August 9, 2022
Some days shadow dominates.
Some days I feel the presence of shadow more and am not as aware of light.
Those days seem to happen more frequently now that I am in my mid70’s.
When I was in my 40s and 50s, people in my life faced difficult times, too. Loss is not limited to one decade of one’s life, that’s for sure, but what I realize now is that when I was younger, I experienced space around sadness. For example, when a friends was diagnosed with cancer and later died at a far too early age, the sudden news felt totally unexpected and out of the ordinary. A shock, yes, but I was able to hold each one of those out of the ordinary situations, mainly one at a time, with tender care. I now see how there was recuperation time between encounters with the suffering.
That is no longer the case. A reality of being in the Third Chapter of life is that every day I hear of someone in my own beloved circle or in the circle of someone I know who is facing challenges — health, loss, relationship issues, etc. An unwelcome change of some kind. Prayers are asked for and needed. And sometimes more practical or visible help is needed. A meal or drive to an appointment or a hug or a conversation. Or…
I ache with the news. Each announcement. Each cry. Each plea. Each shock wave.
How do we cope with the daily revelations of sorrow?
More and more I realize the importance of spiritual practices.
More and more I realize the importance of spiritual practices to keep me grounded, to find sustenance and equanimity.
More and more I realize how spiritual practices lead me to clarity and the next step.
More and more I realize how spiritual practices support me and sustain me as I attempt to support others in ways that are appropriate and needed.
More and more I realize how employing spiritual practices on an ongoing basis ground and steady me for the days when there is no time or energy to practice them.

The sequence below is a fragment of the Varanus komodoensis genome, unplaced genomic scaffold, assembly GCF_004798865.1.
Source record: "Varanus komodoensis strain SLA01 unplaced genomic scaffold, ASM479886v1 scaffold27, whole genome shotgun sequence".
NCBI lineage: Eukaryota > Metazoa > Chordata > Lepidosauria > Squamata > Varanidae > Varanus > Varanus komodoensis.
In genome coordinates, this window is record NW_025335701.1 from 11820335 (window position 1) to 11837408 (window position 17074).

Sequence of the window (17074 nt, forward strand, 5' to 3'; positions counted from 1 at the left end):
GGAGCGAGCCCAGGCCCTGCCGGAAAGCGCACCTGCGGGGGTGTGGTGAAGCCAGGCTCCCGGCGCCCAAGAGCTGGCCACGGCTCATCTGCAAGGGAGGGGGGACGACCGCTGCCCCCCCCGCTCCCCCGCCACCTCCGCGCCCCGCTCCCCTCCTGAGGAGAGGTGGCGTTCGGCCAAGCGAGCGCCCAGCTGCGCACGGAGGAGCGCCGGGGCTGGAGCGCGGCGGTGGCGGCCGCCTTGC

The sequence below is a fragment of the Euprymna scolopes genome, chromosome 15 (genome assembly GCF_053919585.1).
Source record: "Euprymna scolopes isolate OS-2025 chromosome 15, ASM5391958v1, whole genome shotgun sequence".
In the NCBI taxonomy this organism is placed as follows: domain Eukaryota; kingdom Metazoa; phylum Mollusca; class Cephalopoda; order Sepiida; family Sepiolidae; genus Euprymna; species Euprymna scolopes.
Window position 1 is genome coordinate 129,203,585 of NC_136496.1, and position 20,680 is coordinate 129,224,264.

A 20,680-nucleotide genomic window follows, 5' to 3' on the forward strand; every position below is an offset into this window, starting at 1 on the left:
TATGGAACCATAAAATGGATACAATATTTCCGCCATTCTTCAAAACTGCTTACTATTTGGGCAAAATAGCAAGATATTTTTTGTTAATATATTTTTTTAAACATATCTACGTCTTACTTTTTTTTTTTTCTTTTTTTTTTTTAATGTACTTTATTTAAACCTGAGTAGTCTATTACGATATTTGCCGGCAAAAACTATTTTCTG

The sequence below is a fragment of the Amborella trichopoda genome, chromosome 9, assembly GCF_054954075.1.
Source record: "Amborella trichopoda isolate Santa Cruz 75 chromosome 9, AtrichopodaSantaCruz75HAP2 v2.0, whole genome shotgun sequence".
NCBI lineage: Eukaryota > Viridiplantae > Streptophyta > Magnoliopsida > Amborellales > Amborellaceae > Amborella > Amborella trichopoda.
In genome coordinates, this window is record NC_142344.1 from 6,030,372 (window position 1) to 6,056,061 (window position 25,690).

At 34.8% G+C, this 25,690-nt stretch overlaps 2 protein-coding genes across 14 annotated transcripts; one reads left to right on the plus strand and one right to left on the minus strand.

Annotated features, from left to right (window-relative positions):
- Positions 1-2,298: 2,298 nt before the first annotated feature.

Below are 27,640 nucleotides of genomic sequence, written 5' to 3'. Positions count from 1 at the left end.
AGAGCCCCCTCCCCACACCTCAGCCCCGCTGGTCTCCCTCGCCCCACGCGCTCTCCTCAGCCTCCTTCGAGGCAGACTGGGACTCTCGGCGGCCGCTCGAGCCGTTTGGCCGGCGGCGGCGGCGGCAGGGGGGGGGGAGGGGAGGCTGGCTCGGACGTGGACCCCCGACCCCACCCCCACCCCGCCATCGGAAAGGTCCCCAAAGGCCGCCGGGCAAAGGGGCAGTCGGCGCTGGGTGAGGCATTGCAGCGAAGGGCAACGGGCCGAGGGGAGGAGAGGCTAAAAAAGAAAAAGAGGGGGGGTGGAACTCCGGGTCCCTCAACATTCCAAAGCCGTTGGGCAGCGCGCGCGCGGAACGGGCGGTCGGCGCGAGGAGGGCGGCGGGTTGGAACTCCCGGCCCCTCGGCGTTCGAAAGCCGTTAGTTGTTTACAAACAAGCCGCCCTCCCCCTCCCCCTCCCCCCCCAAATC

I also realize the importance of having more than one spiritual practice in my back pocket.
In the non winter months, I tend to start my day walking in the neighborhood, instead of sitting in the garret for an hour or more of devotion time. I practice walking meditation. As I feel the ground beneath my feet and breathe in and out, filling with the sights and sounds and smells around me, I lift the names of those I hold in my heart, but I also refresh myself and return home better prepared for the day ahead.
Some days, however, the walk doesn’t feel like enough, and I return to the Girlfriend Chair for more quiet time. In recent months I have created my own tangible prayer list, using sweet small cards. I write a name or a situation on each card, along with the date and any important details. I hold each card, whispering the name, one at a time. It’s not much, but this is something I can do, and I know that as I lift each person’s heaviness, I am steadying myself, as well.
Over the years my spiritual practices have included walking labyrinths, practicing T’ai Chi, and the most constant, writing in my journal. Those practices are still part of my life, along with meeting with my spiritual director monthly, reading and studying scripture and other sacred texts, but more and more my spiritual practices are simple, in the moment, practices. Pausing between tasks. Sipping a glass of water slowly. Smiling. Gazing out the window. Sending a handwritten note or choosing an E Card to send.
Each practice is at once a practice of gratitude, but also a practice of being present and opening myself to being a presence.
I can’t end this without also noting the spiritual practice of being in community–attending Sunday worship services. We often arrive early, even as the musicians are practicing. I love settling in and feeling the space, readying myself for whatever message I need to receive. Moving through the worship service, I feel myself deepening and opening. And that is a good thing, for I know before returning home I am apt to learn about someone in pain or distress, and I want to be whatever is needed in that moment.
if your everyday practice is to open to all your emotions, to all the people you meet, to all the situations you encounter, without closing down, trusting that you can do that–then that will take you as far as you can go. And then you’ll understand all the teachings that anyone has ever taught.Pema Chodron
Yes, there are more shadows in this elder age, but notice the light in the photograph at the beginning of this post. I am convinced spiritual practices not only help me notice the light, but even create the light.
What are your spiritual practices and how do they help you cope with difficult news? I would love to know.
I was the guest blogger on the Brevity Nonfiction Blog yesterday, August 8, and I invite you to read my post, “My Writing Garret.”https://brevity.wordpress.com/2022/08/08/my-writing-garret/